For almost a week he was at the computer for hours on end until one day he spilled his orange drink on the key board. Wow....Embah, help ! He dashed into my room panicking and yelling to get help because I think he knew it spelled disaster. True enough....
The computer went bust and that scared him straight. Instantly I didn't know what to do. He pulled my hands trying to rush me to see if I could do something to save the situation.
Poor Huzaifah.........I was sorry to see his pathetic look.
The next day he paced himself up and down the room for he didn't know what to do with himself without the computer.
Suddenly I heard him yelled for me saying "Embah !....I know why it didn't work. The keyboard is wet. Look Embah.....we should have cleaned the key board and not just clean the table. "
"A... Ha...now you know why. Do something to dry it up".
But it was an attempt in vain. He looked disappointed and kept staring at the key board for minutes on end. Maybe he is thinking, 'hey...what shall I do next ?'.....
What caught my attention was the fact that he did not give up trying to do something to the computer. He checked the key board again and again, checked the wiring, checked the plug point at the wall......this and that. I just stood by watching what else he would do to get the computer working again. I thought that was a good attempt and a great effort for a child his age. He thought he found the solution and was excited to tell me that he could fix it. But.....sigh !.....He did not expect the problem was more serious than he could handle.
I told him that I would ask the technician to fix it and ask him never again to eat and drink in front of the computer.
He looked at me and said "Sorry Embah....".
It cost me some Rm50 to get it fixed. But it was a blessing in disguise. Now I know for certain that although he is slow in reading and writing, and he would not sit down for more than 5 minutes to learn how to read, he is nevertheless a thinking kid and if he has fixed his mind into doing something, he would be persistent to do anything to see it through. That is a good start to be a normal child and hence in the future a normal person by the Grace of God most Loving most Merciful.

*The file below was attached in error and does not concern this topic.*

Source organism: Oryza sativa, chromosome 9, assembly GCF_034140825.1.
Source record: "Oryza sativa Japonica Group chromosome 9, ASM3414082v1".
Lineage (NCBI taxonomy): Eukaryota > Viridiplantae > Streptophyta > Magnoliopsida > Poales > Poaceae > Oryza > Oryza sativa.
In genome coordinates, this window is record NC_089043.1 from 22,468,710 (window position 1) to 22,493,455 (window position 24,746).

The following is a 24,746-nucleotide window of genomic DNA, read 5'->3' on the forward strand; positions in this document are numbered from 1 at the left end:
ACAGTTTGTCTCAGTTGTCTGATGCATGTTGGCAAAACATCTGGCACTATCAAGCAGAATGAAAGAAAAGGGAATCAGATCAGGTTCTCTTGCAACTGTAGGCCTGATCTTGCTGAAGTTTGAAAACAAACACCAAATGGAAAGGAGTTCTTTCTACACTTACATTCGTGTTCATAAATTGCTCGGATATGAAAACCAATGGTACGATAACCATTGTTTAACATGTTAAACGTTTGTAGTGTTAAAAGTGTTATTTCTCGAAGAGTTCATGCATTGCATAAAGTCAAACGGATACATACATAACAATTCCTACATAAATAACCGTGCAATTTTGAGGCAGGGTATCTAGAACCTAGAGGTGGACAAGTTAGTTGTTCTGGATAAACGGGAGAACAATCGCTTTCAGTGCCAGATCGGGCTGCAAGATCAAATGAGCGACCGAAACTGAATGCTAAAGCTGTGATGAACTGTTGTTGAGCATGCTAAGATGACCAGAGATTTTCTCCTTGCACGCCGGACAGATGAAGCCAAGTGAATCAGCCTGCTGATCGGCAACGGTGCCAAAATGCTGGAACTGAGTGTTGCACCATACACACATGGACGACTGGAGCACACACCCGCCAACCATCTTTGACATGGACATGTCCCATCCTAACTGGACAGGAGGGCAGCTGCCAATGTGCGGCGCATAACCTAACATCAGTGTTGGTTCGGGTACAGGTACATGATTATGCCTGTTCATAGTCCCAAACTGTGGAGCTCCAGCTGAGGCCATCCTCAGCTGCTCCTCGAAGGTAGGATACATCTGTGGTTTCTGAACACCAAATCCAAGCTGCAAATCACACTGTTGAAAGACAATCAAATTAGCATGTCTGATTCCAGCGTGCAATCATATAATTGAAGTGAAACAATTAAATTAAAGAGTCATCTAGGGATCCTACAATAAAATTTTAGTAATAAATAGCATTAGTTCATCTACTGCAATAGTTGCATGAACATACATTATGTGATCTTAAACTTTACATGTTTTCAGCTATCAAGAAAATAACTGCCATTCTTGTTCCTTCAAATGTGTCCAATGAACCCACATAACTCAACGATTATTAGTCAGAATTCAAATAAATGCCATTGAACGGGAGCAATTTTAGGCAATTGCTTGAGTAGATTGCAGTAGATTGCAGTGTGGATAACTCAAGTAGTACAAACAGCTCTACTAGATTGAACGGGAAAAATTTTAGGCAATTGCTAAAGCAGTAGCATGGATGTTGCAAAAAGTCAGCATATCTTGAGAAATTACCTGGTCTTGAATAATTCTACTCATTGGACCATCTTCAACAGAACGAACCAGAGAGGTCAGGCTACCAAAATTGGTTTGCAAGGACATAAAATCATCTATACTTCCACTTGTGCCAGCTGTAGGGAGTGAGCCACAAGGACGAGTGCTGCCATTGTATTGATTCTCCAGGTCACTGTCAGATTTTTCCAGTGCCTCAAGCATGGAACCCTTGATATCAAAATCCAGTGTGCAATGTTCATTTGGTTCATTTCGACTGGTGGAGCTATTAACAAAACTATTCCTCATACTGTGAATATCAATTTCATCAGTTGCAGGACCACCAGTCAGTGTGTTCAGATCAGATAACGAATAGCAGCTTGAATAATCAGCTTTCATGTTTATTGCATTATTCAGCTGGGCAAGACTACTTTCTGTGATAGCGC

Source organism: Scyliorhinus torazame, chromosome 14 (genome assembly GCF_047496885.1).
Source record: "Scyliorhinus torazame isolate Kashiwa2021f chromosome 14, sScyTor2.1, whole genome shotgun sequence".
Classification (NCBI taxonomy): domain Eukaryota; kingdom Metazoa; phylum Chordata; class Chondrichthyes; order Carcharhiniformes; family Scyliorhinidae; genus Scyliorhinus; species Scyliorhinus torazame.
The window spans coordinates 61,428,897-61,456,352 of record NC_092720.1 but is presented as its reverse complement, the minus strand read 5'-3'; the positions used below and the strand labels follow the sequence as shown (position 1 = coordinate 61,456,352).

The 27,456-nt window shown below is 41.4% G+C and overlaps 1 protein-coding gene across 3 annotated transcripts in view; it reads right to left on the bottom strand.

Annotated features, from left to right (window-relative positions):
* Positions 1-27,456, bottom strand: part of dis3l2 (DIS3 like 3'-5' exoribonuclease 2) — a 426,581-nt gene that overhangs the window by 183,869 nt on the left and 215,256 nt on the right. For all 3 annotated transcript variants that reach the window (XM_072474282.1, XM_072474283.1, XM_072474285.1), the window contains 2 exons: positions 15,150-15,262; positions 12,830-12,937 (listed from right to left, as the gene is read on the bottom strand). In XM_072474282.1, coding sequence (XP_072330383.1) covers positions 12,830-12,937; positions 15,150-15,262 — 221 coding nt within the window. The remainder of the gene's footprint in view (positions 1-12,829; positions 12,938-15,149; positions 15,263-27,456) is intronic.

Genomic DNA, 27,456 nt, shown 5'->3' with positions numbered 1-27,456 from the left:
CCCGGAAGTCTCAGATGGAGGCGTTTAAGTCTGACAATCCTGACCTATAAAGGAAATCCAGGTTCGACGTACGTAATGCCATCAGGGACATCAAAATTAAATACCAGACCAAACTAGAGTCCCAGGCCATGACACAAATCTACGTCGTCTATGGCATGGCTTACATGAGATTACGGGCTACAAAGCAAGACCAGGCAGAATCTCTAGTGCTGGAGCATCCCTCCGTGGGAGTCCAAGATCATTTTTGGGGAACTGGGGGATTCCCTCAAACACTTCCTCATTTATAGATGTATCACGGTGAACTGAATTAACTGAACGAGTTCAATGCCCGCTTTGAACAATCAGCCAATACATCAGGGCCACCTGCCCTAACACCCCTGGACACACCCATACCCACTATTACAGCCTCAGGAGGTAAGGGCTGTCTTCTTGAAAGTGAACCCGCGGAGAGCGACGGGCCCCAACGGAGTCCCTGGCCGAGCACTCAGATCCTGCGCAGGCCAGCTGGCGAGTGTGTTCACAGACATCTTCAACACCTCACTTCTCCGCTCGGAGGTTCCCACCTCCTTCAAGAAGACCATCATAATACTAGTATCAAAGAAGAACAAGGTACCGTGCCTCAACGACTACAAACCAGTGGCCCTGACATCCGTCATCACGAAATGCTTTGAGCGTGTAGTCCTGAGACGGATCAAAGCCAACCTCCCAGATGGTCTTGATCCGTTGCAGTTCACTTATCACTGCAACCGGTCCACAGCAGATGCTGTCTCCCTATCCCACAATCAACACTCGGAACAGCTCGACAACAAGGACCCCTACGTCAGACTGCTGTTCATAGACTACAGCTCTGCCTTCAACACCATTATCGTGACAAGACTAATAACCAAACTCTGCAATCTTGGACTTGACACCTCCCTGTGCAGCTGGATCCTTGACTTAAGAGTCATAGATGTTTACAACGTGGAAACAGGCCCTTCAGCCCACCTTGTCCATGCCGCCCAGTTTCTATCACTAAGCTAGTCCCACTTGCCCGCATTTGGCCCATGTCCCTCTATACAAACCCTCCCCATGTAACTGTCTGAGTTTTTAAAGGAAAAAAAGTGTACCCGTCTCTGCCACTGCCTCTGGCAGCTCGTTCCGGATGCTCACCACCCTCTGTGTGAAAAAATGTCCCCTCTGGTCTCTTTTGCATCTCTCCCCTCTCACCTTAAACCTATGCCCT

And I do have great hopes..........
And I inspire myself to see and think beyond the horizon. I pray hard that one day I would come across a person with a big heart and a lot of resources who would work with me to set up a centre for Children with special needs. I do think a lot of Huzaifah and Akif and think of how I could help other kids with similar problem. Some Doctors said that if there is no proper medical intervention, these kids may end up as social deviants. They become so due to social pressure especially peer pressure. The idea of having to conform to social norms and without the right skill will drive them to be juvenile delinquents and later may pose a problem for society at large.
May God alMighty forbid.
May God most Wise most Compassionate bestow upon parents and others close to these children the will and strength to lovingly care and move forward relentlessly and together make this world a happy place for our special children where ever they are.